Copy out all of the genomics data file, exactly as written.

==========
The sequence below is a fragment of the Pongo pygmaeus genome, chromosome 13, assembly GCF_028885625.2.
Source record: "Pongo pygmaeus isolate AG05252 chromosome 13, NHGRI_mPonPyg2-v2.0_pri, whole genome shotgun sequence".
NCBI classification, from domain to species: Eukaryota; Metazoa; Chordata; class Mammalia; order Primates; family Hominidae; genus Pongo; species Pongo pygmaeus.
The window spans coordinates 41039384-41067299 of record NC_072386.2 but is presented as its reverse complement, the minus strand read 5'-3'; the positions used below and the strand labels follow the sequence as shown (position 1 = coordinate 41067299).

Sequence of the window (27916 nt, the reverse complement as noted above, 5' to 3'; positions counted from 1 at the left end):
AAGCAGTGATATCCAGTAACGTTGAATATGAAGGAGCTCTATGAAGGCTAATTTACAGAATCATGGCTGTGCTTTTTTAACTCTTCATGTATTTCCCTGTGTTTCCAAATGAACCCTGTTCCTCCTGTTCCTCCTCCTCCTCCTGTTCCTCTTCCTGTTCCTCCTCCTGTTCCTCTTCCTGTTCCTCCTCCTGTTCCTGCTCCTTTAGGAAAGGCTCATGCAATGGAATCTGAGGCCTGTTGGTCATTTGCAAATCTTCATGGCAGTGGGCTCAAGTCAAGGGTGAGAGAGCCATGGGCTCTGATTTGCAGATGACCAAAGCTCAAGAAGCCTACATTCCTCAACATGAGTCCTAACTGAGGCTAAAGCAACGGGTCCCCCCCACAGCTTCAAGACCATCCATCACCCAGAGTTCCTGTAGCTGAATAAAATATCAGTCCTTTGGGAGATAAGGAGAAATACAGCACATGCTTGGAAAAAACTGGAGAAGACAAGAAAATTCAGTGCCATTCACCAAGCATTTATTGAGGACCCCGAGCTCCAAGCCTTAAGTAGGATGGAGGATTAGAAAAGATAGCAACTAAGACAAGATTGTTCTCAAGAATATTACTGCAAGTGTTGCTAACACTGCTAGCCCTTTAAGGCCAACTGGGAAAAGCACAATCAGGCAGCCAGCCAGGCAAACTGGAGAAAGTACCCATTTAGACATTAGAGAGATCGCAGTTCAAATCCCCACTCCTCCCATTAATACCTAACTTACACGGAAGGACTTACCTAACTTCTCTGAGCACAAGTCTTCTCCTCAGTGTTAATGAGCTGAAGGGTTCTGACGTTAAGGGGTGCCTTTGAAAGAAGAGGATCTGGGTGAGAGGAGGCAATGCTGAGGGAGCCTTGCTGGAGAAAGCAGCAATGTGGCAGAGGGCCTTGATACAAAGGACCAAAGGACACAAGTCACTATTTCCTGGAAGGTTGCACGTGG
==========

The sequence below is a fragment of the Pongo pygmaeus genome, chromosome 13, assembly GCF_028885625.2.
Source record: "Pongo pygmaeus isolate AG05252 chromosome 13, NHGRI_mPonPyg2-v2.0_pri, whole genome shotgun sequence".
NCBI classification, from domain to species: Eukaryota; Metazoa; Chordata; class Mammalia; order Primates; family Hominidae; genus Pongo; species Pongo pygmaeus.
The window spans coordinates 41039384-41067299 of record NC_072386.2 but is presented as its reverse complement, the minus strand read 5'-3'; the positions used below and the strand labels follow the sequence as shown (position 1 = coordinate 41067299).

Sequence of the window (27916 nt, the reverse complement as noted above, 5' to 3'; positions counted from 1 at the left end):
AAGCAGTGATATCCAGTAACGTTGAATATGAAGGAGCTCTATGAAGGCTAATTTACAGAATCATGGCTGTGCTTTTTTAACTCTTCATGTATTTCCCTGTGTTTCCAAATGAACCCTGTTCCTCCTGTTCCTCCTCCTCCTCCTGTTCCTCTTCCTGTTCCTCCTCCTGTTCCTCTTCCTGTTCCTCCTCCTGTTCCTGCTCCTTTAGGAAAGGCTCATGCAATGGAATCTGAGGCCTGTTGGTCATTTGCAAATCTTCATGGCAGTGGGCTCAAGTCAAGGGTGAGAGAGCCATGGGCTCTGATTTGCAGATGACCAAAGCTCAAGAAGCCTACATTCCTCAACATGAGTCCTAACTGAGGCTAAAGCAACGGGTCCCCCCCACAGCTTCAAGACCATCCATCACCCAGAGTTCCTGTAGCTGAATAAAATATCAGTCCTTTGGGAGATAAGGAGAAATACAGCACATGCTTGGAAAAAACTGGAGAAGACAAGAAAATTCAGTGCCATTCACCAAGCATTTATTGAGGACCCCGAGCTCCAAGCCTTAAGTAGGATGGAGGATTAGAAAAGATAGCAACTAAGACAAGATTGTTCTCAAGAATATTACTGCAAGTGTTGCTAACACTGCTAGCCCTTTAAGGCCAACTGGGAAAAGCACAATCAGGCAGCCAGCCAGGCAAACTGGAGAAAGTACCCATTTAGACATTAGAGAGATCGCAGTTCAAATCCCCACTCCTCCCATTAATACCTAACTTACACGGAAGGACTTACCTAACTTCTCTGAGCACAAGTCTTCTCCTCAGTGTTAATGAGCTGAAGGGTTCTGACGTTAAGGGGTGCCTTTGAAAGAAGAGGATCTGGGTGAGAGGAGGCAATGCTGAGGGAGCCTTGCTGGAGAAAGCAGCAATGTGGCAGAGGGCCTTGATACAAAGGACCAAAGGACACAAGTCACTATTTCCTGGAAGGTTGCACGTGG